Stroll into any health food store these days, and you’ll see coconut oil everywhere. But wait—how is it healthy when it’s more than 90 percent saturated fat, which scientists, nutritionists, and doctors have demonized for decades for purportedly clogging arteries and expanding waistlines?
Well, it turns out that saturated fat is not as bad as we previously thought. Some studies suggest that there is no link between dietary saturated fat and the risk of heart disease. More recent research has also put a dent in the once widely accepted notion that saturated fats raise artery-clogging LDL cholesterol. The type of saturated fats in coconut oil—medium-chain triglycerides (MCTs)—can increase energy expenditure and prevent long-term weight gain more effectively than long-chain triglycerides (found in olive oil).
Lucky for us, much of the research has essentially given people the green light to embrace the beneficial fat. Vegans and Paleo eaters approve. Since butter is generally forbidden in both diets, coconut oil’s high saturated fat content makes it a good substitute. Plus, it’s one of the only non-hydrogenated vegetable fats that stays solid at room temperature.
Recently, scientists have carried out many more studies on the health benefits of coconut oil specifically.
It’s true that coconut oil and saturated fats in general raise your cholesterol levels, but the key difference lies in which of the two types we’re talking about. There’s LDL, also known as “bad” cholesterol that forms plaque on the artery walls, and HDL, the “good” kind, which removes LDL from your bloodstream. The key to cardiovascular health is having the right balance—higher HDL and lower LDL.
Coconut oil can raise HDL in your blood while simultaneously lowering LDL. A Spanish study published in Nutricion Hospitalaria concluded that a diet rich in coconut oil significantly increased blood HDL concentrations, while keeping LDL concentrations even. They also noted that those results were in line with several other studies conducted on animals.
Another study published in the journal Lipids found that LDL decreased and HDL rose when subjects consumed coconut oil.
The research suggests that more coconut oil in your diet can improve your cholesterol profile.
High blood pressure and hypertension place too much force on the arteries, causing damage that leads to a more rapid accumulation of plaque. The heart must pump harder to ensure adequate blood flow through the arteries.
Enter coconut oil, which may be able to reduce both conditions.
Angiotensin I is a hormone that, when converted to angiotensin II by the enzyme known as ACE, causes vasoconstriction, or a narrowing of the artery walls. This increases blood pressure because the same quantity of blood must then move through a smaller space—imagine a freeway backup in which cars have to merge into a single lane because of an accident.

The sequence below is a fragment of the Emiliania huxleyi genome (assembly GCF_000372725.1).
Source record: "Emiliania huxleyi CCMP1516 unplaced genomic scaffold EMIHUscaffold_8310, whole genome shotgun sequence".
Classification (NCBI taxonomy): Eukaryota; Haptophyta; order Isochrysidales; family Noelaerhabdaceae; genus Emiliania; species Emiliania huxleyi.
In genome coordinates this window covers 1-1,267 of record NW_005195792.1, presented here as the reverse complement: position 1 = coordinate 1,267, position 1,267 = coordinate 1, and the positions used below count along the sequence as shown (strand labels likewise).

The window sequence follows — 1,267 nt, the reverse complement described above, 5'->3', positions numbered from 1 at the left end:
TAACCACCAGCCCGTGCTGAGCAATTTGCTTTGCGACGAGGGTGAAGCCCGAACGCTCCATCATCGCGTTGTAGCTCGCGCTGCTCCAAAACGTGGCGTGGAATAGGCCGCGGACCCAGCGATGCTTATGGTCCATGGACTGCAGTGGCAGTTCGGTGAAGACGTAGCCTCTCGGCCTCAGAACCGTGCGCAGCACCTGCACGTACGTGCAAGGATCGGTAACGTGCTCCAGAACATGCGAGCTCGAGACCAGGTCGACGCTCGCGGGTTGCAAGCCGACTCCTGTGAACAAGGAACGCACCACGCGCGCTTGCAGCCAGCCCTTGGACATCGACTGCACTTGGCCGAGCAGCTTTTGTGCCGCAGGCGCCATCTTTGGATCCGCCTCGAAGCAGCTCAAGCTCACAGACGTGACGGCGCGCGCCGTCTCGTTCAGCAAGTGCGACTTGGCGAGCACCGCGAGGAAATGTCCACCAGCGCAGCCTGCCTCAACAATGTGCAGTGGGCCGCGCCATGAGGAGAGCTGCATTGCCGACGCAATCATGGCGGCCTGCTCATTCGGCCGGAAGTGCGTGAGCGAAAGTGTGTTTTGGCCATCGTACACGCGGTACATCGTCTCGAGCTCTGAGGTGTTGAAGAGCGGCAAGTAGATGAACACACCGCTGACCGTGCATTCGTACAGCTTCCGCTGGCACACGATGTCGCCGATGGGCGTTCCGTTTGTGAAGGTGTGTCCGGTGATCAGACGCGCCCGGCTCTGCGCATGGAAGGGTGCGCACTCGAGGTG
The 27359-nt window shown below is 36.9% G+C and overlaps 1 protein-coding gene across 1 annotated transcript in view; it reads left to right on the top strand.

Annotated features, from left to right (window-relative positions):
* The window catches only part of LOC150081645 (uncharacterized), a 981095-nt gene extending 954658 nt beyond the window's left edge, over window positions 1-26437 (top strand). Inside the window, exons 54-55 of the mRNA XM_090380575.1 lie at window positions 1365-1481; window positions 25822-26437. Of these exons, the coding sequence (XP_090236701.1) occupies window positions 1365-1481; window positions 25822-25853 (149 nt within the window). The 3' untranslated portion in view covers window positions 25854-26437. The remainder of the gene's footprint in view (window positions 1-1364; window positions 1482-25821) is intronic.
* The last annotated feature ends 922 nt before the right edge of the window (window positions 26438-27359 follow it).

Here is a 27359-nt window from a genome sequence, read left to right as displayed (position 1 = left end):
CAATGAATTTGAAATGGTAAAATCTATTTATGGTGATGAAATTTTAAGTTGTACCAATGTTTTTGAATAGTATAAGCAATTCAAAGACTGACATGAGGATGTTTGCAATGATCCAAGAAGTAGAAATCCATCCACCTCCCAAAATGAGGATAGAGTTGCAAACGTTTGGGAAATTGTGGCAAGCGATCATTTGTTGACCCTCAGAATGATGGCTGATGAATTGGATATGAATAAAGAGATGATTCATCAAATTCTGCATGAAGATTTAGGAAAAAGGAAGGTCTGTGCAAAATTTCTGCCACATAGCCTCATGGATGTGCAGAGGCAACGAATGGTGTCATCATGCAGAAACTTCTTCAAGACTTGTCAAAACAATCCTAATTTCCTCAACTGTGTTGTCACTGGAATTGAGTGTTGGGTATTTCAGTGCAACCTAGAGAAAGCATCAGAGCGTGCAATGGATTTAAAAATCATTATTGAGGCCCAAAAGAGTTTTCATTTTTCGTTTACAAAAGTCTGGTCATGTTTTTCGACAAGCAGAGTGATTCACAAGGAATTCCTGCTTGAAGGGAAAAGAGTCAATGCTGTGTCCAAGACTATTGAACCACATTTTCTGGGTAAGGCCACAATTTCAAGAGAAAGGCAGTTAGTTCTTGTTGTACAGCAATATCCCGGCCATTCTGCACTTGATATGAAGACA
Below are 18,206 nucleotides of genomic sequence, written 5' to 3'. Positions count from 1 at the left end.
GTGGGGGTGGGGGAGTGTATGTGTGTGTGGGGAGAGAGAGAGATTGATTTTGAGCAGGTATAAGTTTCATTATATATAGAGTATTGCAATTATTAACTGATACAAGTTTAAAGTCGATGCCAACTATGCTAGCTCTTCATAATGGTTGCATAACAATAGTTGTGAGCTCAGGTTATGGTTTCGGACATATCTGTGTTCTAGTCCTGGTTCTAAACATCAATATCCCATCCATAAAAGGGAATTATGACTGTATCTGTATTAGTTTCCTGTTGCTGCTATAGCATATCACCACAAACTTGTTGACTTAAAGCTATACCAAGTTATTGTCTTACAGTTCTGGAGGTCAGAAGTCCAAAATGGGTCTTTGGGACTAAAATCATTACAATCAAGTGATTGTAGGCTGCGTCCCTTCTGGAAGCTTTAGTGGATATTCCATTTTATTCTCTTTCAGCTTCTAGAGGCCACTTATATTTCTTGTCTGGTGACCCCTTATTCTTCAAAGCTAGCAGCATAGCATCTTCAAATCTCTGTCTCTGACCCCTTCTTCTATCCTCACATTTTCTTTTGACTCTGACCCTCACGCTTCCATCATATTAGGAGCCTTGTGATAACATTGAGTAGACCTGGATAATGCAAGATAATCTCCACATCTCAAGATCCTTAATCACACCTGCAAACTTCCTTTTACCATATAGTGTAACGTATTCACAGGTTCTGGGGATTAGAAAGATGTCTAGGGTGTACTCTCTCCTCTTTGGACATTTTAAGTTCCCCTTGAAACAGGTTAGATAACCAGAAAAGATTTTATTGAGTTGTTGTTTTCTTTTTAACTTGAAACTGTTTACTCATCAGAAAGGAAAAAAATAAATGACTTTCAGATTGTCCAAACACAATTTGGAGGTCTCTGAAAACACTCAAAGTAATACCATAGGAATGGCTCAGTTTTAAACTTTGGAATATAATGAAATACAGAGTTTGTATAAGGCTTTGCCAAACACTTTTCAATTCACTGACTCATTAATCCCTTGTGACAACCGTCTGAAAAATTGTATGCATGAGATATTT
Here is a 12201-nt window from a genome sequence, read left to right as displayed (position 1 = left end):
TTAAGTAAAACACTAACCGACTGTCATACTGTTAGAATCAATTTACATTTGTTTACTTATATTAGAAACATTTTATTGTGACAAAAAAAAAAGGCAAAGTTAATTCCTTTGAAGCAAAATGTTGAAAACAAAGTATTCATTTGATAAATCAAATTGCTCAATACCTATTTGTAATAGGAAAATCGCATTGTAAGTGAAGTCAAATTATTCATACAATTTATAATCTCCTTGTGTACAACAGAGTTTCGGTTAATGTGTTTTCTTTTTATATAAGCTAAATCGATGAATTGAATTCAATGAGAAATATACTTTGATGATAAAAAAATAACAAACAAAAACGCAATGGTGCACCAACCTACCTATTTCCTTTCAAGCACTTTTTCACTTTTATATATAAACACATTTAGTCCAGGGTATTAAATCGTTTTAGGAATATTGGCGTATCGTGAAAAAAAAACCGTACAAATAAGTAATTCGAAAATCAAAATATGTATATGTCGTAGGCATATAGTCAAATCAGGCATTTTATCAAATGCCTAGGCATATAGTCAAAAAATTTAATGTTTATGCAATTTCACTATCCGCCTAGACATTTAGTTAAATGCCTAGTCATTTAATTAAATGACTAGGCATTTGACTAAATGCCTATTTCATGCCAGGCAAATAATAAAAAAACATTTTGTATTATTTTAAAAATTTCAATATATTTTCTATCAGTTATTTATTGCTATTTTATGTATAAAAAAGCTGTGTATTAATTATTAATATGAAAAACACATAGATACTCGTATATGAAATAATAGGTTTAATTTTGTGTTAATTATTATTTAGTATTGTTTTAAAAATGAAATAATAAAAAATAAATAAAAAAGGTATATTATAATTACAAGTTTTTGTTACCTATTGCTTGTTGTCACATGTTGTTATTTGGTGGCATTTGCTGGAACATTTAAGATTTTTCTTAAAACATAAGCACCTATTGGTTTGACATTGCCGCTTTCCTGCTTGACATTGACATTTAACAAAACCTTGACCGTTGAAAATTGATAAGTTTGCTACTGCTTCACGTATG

To combat hypertension, doctors often prescribe a class of effective pharmaceuticals known as ACE inhibitors—and turns out our favorite tropical oil has been shown to also inhibit ACE activity. A study published in Pharmaceutical Biology showed that hypertension-induced rats showed increased ACE activity, but when treated with a diet of coconut oil, it subsided.
Stress can also cause high blood pressure and hypertension, among other physical and psychological problems. Common markers of stress include elevated levels of corticosterone and serotonin in the blood, both hormones, which can lead to insulin resistance, higher glucose levels, higher cholesterol levels, and depression-related symptoms. Coconut oil has been shown to decrease these hormones in stress-induced mice.
The internet is awash in advertisements for miracle weight-loss pills. The idea is certainly appealing: no work, no sacrifice—just pop a pill and the pounds melt off.
Okay, maybe coconut oil isn’t quite there, but it may just be the next best thing, according to two studies. A Brazilian study gave two groups of abdominally obese women supplements of either coconut oil or soybean oil for two weeks. At the end of the trial, the women who’d taken coconut oil showed a reduction in waist circumference, while those who took soybean oil did not.
In a more comprehensive Spanish study, participants on a diet that included coconut oil lost more weight and shed more abdominal and neck fat than those in the control group. The researchers attributed the loss to medium-chain triglycerides, which are not incorporated into adipose tissue (the fatty layer under our skin) as readily as some other types of fatty acids.